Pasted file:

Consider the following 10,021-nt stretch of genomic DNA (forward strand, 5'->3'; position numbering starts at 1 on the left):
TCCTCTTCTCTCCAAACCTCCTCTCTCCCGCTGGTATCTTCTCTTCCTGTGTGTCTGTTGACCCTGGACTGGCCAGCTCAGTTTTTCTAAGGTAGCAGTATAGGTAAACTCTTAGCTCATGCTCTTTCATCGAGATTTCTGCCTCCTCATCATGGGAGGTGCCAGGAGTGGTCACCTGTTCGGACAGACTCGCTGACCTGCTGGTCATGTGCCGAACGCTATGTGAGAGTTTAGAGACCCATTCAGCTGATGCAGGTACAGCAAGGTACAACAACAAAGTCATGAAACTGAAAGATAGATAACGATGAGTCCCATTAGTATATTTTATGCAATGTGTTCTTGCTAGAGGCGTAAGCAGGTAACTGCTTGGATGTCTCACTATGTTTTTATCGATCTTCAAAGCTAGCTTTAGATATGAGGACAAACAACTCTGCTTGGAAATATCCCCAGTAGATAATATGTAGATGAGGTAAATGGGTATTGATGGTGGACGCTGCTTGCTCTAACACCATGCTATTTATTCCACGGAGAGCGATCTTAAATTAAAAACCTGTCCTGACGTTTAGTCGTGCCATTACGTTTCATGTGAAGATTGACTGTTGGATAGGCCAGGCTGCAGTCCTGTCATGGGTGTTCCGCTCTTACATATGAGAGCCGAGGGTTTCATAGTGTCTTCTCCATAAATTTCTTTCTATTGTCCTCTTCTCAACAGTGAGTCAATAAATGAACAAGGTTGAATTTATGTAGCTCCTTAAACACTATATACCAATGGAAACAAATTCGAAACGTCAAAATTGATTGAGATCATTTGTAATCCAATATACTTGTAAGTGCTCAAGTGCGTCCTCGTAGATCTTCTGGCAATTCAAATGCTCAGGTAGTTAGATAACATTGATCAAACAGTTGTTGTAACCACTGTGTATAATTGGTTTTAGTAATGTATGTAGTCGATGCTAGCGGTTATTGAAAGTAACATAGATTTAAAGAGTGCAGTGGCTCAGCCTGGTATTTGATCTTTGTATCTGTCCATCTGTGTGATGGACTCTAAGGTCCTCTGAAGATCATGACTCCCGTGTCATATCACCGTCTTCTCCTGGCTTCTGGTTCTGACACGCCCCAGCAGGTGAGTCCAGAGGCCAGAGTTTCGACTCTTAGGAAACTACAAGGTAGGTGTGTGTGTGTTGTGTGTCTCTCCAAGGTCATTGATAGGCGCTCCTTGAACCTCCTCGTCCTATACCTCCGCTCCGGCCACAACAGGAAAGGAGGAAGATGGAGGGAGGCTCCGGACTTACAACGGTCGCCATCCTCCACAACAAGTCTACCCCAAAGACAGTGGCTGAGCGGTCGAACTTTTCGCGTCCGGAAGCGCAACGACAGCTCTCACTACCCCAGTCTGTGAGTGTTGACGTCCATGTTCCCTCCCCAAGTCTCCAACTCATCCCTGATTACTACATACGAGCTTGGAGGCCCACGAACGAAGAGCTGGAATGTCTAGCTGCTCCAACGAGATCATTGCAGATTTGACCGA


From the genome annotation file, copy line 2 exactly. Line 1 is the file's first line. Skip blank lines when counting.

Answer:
TCCTCTTCTCTCCAAACCTCCTCTCTCCCGCTGGTATCTTCTCTTCCTGTGTGTCTGTTGACCCTGGACTGGCCAGCTCAGTTTTTCTAAGGTAGCAGTATAGGTAAACTCTTAGCTCATGCTCTTTCATCGAGATTTCTGCCTCCTCATCATGGGAGGTGCCAGGAGTGGTCACCTGTTCGGACAGACTCGCTGACCTGCTGGTCATGTGCCGAACGCTATGTGAGAGTTTAGAGACCCATTCAGCTGATGCAGGTACAGCAAGGTACAACAACAAAGTCATGAAACTGAAAGATAGATAACGATGAGTCCCATTAGTATATTTTATGCAATGTGTTCTTGCTAGAGGCGTAAGCAGGTAACTGCTTGGATGTCTCACTATGTTTTTATCGATCTTCAAAGCTAGCTTTAGATATGAGGACAAACAACTCTGCTTGGAAATATCCCCAGTAGATAATATGTAGATGAGGTAAATGGGTATTGATGGTGGACGCTGCTTGCTCTAACACCATGCTATTTATTCCACGGAGAGCGATCTTAAATTAAAAACCTGTCCTGACGTTTAGTCGTGCCATTACGTTTCATGTGAAGATTGACTGTTGGATAGGCCAGGCTGCAGTCCTGTCATGGGTGTTCCGCTCTTACATATGAGAGCCGAGGGTTTCATAGTGTCTTCTCCATAAATTTCTTTCTATTGTCCTCTTCTCAACAGTGAGTCAATAAATGAACAAGGTTGAATTTATGTAGCTCCTTAAACACTATATACCAATGGAAACAAATTCGAAACGTCAAAATTGATTGAGATCATTTGTAATCCAATATACTTGTAAGTGCTCAAGTGCGTCCTCGTAGATCTTCTGGCAATTCAAATGCTCAGGTAGTTAGATAACATTGATCAAACAGTTGTTGTAACCACTGTGTATAATTGGTTTTAGTAATGTATGTAGTCGATGCTAGCGGTTATTGAAAGTAACATAGATTTAAAGAGTGCAGTGGCTCAGCCTGGTATTTGATCTTTGTATCTGTCCATCTGTGTGATGGACTCTAAGGTCCTCTGAAGATCATGACTCCCGTGTCATATCACCGTCTTCTCCTGGCTTCTGGTTCTGACACGCCCCAGCAGGTGAGTCCAGAGGCCAGAGTTTCGACTCTTAGGAAACTACAAGGTAGGTGTGTGTGTGTTGTGTGTCTCTCCAAGGTCATTGATAGGCGCTCCTTGAACCTCCTCGTCCTATACCTCCGCTCCGGCCACAACAGGAAAGGAGGAAGATGGAGGGAGGCTCCGGACTTACAACGGTCGCCATCCTCCACAACAAGTCTACCCCAAAGACAGTGGCTGAGCGGTCGAACTTTTCGCGTCCGGAAGCGCAACGACAGCTCTCACTACCCCAGTCTGTGAGTGTTGACGTCCATGTTCCCTCCCCAAGTCTCCAACTCATCCCTGATTACTACATACGAGCTTGGAGGCCCACGAACGAAGAGCTGGAATGTCTAGCTGCTCCAACGAGATCATTGCAGATTTGACCGA